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Stevie Chalmers Hero of Lisbon

29 April 2020


Stevie broke into the team in the really bad days of the early 1960s. He was light and sharp and had the ability to score goals. Indeed under better management, 1960-1964 would might been a totally different story for Celtic. As it was, Stevie did not do that badly. With Chalmers on the right wing and John Hughes in the centre, loads of trophies might have been landed. But we all know that they weren’t.

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Yet Stevie was a hero of mine. Well dressed, polite to supporters and chivalrous to opponents, he was far from the stereotype of the rugged, less than totally intelligent football player as conceived by the media of the 1960s. Yet he was tough as well. He had recovered from serious illness in childhood and had done his National Service when he came to Celtic Park in 1959 from the Glasgow junior side Ashfield, traditionally considered a Rangers nursery. He soon made his mark, although like everyone else he suffered the severe trauma of the defeat from Dunfermline Athletic in the 1961 Scottish Cup final.

He had a good season in 1961/62, but things went very wrong in 1963, and the supporters turned on him. I recall with bitterness a game against Dundee United, a week after the 1st game of the 1963 Scottish Cup final when everyone should have been backing the team and Stevie was playing hideously out of position on the left wing. The whole thing was crazy, and I recall having to listen to the filth of the morons directed at my hero and having to hold back the tears of frustration as the team went down 0-3 to Dundee United. It was hardly the greatest of surprises when they went down 0-3 in the Scottish Cup final replay as well.

Stevie had lost confidence. It took him time to recover it, but when he did, the goals began to come again. On the day that we at last beat Rangers in September 1964, he had a brilliant diving header to score the first goal, and then in a League Cup quarter final when the team was down 0-2 from the first leg to East Fife, Chalmers scored five in the second leg – all of them crackers and well worth watching if you can find them on You Tube.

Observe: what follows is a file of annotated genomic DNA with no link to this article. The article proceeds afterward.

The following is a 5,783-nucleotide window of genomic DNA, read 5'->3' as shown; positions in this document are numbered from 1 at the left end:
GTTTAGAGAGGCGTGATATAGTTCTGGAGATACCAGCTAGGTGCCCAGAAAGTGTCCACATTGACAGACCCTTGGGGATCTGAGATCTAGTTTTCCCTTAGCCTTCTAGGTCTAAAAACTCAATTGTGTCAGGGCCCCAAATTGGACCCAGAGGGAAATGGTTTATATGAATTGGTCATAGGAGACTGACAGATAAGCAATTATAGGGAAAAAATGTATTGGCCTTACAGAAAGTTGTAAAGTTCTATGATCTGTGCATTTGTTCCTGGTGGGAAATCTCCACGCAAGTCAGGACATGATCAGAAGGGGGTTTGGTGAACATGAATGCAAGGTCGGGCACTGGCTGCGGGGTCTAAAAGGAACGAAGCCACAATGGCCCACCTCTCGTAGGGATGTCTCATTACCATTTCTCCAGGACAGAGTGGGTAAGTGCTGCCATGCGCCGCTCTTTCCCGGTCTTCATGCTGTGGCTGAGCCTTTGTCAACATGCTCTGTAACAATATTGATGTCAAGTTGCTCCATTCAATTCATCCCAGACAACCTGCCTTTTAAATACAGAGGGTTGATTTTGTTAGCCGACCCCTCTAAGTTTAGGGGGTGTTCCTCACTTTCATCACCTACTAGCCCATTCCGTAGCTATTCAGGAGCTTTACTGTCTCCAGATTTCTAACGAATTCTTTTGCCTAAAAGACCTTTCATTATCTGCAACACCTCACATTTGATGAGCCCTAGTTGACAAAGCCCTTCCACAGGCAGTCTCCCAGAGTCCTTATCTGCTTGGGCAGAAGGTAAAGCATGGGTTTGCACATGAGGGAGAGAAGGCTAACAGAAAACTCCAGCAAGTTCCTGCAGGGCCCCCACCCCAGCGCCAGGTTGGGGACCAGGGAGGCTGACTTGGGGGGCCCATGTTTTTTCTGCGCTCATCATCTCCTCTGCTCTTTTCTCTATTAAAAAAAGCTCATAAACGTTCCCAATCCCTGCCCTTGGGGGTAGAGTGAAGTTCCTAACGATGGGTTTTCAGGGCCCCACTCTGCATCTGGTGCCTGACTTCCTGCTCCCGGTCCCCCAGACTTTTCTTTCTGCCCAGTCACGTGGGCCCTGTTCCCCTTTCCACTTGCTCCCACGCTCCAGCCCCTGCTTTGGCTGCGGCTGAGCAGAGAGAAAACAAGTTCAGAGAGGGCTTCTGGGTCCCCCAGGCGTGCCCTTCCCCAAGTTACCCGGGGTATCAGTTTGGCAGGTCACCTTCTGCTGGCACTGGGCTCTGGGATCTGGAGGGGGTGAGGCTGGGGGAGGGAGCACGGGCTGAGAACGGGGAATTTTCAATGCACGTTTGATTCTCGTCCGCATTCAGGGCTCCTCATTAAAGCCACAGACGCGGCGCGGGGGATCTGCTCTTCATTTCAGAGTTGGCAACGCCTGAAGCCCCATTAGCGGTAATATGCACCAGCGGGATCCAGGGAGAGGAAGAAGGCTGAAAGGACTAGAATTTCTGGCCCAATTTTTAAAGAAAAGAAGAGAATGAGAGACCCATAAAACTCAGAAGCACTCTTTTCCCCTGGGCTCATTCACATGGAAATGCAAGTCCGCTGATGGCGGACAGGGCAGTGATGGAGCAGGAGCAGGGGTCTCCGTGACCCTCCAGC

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And then came Stein. On the right wing the day of Billy’s great header against Dunfermline, a great hat-trick over Rangers in early January 1966 and of course the winning goal at Lisbon. My mind went back those 4 years to that game at Tannadice, and I wonder what those “supporters” thought of him now. I hope they had the grace to apologise and admit they were wrong about the man who scored 228 goals for the club.

Stein used him more sparingly in later years, but he still had his moments like the goal he scored in the 1969 Scottish Cup final. In later years he went to Morton and Partick Thistle, but he was always a Celt, at one point co-ordinating The Celtic Pools with the Celtic View saying that Stevie would come to your house if you wanted to become an agent. I know of several people who had no intention of becoming an agent, but could not resist the possibility of a visit from that gentleman of Lisbon.

It has been said that Billy McNeill was “what Celtic was all about”. Might I suggest that Stevie Chalmers might also be included in that category?

Born in 1948, David Potter first saw Celtic at Dens Park, Dundee in March 29. It was a 3-5 defeat, which equipped him admirably for the horrors of the early 1960’s. He had “followed” Celtic for a few years before that and recalls having been called upon to impersonate Jock Stein and receive the family silver teapot which had to do for the Scottish Cup as it was presented on April 24 1954, after he and his father had spent a nerve wracking afternoon listening to the radio!  Since then, he has “followed” every Celtic game with bated breath, and has written extensively about the club in magazines and books. His favorite team was that of 1969 (which he rates marginally better than 1967) and his favorite player was Henrik Larsson.

His ambition for Celtic is for them to keep on winning silver in Scotland and to be something in Europe once again. His other interests are cricket and drama. He is 70, a retired teacher of Classical Languages, married with three children and five grandchildren. He now travels on the Joseph Rafferty bus from Kirkcaldy. He also loves Forfar Athletic.

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